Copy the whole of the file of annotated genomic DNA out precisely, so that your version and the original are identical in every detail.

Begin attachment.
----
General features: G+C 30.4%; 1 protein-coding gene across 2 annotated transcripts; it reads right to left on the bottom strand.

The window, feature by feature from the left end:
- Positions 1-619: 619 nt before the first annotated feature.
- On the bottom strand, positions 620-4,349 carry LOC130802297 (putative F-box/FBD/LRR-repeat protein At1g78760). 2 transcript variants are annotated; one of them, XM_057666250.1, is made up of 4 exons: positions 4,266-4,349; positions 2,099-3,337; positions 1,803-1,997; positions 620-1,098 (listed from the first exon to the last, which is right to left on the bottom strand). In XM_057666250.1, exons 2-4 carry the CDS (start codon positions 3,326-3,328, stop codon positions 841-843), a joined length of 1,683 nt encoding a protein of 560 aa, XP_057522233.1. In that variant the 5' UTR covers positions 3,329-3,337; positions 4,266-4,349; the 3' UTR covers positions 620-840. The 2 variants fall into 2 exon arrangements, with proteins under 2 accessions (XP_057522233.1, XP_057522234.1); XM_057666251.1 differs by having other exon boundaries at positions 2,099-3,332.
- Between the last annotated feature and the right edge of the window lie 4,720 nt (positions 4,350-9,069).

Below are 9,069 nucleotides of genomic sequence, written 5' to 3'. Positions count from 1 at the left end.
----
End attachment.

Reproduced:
General features: G+C 30.4%; 1 protein-coding gene across 2 annotated transcripts; it reads right to left on the bottom strand.

The window, feature by feature from the left end:
- Positions 1-619: 619 nt before the first annotated feature.
- On the bottom strand, positions 620-4,349 carry LOC130802297 (putative F-box/FBD/LRR-repeat protein At1g78760). 2 transcript variants are annotated; one of them, XM_057666250.1, is made up of 4 exons: positions 4,266-4,349; positions 2,099-3,337; positions 1,803-1,997; positions 620-1,098 (listed from the first exon to the last, which is right to left on the bottom strand). In XM_057666250.1, exons 2-4 carry the CDS (start codon positions 3,326-3,328, stop codon positions 841-843), a joined length of 1,683 nt encoding a protein of 560 aa, XP_057522233.1. In that variant the 5' UTR covers positions 3,329-3,337; positions 4,266-4,349; the 3' UTR covers positions 620-840. The 2 variants fall into 2 exon arrangements, with proteins under 2 accessions (XP_057522233.1, XP_057522234.1); XM_057666251.1 differs by having other exon boundaries at positions 2,099-3,332.
- Between the last annotated feature and the right edge of the window lie 4,720 nt (positions 4,350-9,069).

Below are 9,069 nucleotides of genomic sequence, written 5' to 3'. Positions count from 1 at the left end.